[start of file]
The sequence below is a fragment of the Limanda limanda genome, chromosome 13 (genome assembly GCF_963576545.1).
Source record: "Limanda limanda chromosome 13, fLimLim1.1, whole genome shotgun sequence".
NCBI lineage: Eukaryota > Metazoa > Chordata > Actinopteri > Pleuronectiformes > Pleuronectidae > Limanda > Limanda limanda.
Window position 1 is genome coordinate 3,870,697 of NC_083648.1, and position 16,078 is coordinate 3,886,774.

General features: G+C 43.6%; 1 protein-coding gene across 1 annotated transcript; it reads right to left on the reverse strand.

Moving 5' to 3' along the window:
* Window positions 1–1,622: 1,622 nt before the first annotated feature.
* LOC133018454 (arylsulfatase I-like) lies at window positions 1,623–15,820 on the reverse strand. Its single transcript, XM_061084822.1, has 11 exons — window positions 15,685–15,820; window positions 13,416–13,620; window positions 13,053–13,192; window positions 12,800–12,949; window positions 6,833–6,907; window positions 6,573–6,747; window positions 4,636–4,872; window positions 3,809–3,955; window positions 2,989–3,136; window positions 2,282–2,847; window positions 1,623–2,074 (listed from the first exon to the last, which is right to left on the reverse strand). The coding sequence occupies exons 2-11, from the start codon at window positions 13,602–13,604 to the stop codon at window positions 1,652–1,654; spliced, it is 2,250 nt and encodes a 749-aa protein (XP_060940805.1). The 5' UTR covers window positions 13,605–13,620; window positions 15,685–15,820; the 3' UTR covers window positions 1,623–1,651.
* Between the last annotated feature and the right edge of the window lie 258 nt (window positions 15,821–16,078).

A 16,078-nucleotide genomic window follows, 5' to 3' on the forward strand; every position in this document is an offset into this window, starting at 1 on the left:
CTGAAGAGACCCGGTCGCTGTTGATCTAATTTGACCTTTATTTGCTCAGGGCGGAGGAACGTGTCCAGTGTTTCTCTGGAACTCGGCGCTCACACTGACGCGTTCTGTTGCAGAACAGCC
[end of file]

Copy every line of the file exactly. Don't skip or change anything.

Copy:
The sequence below is a fragment of the Limanda limanda genome, chromosome 13 (genome assembly GCF_963576545.1).
Source record: "Limanda limanda chromosome 13, fLimLim1.1, whole genome shotgun sequence".
NCBI lineage: Eukaryota > Metazoa > Chordata > Actinopteri > Pleuronectiformes > Pleuronectidae > Limanda > Limanda limanda.
Window position 1 is genome coordinate 3,870,697 of NC_083648.1, and position 16,078 is coordinate 3,886,774.

General features: G+C 43.6%; 1 protein-coding gene across 1 annotated transcript; it reads right to left on the reverse strand.

Moving 5' to 3' along the window:
* Window positions 1–1,622: 1,622 nt before the first annotated feature.
* LOC133018454 (arylsulfatase I-like) lies at window positions 1,623–15,820 on the reverse strand. Its single transcript, XM_061084822.1, has 11 exons — window positions 15,685–15,820; window positions 13,416–13,620; window positions 13,053–13,192; window positions 12,800–12,949; window positions 6,833–6,907; window positions 6,573–6,747; window positions 4,636–4,872; window positions 3,809–3,955; window positions 2,989–3,136; window positions 2,282–2,847; window positions 1,623–2,074 (listed from the first exon to the last, which is right to left on the reverse strand). The coding sequence occupies exons 2-11, from the start codon at window positions 13,602–13,604 to the stop codon at window positions 1,652–1,654; spliced, it is 2,250 nt and encodes a 749-aa protein (XP_060940805.1). The 5' UTR covers window positions 13,605–13,620; window positions 15,685–15,820; the 3' UTR covers window positions 1,623–1,651.
* Between the last annotated feature and the right edge of the window lie 258 nt (window positions 15,821–16,078).

A 16,078-nucleotide genomic window follows, 5' to 3' on the forward strand; every position in this document is an offset into this window, starting at 1 on the left:
CTGAAGAGACCCGGTCGCTGTTGATCTAATTTGACCTTTATTTGCTCAGGGCGGAGGAACGTGTCCAGTGTTTCTCTGGAACTCGGCGCTCACACTGACGCGTTCTGTTGCAGAACAGCC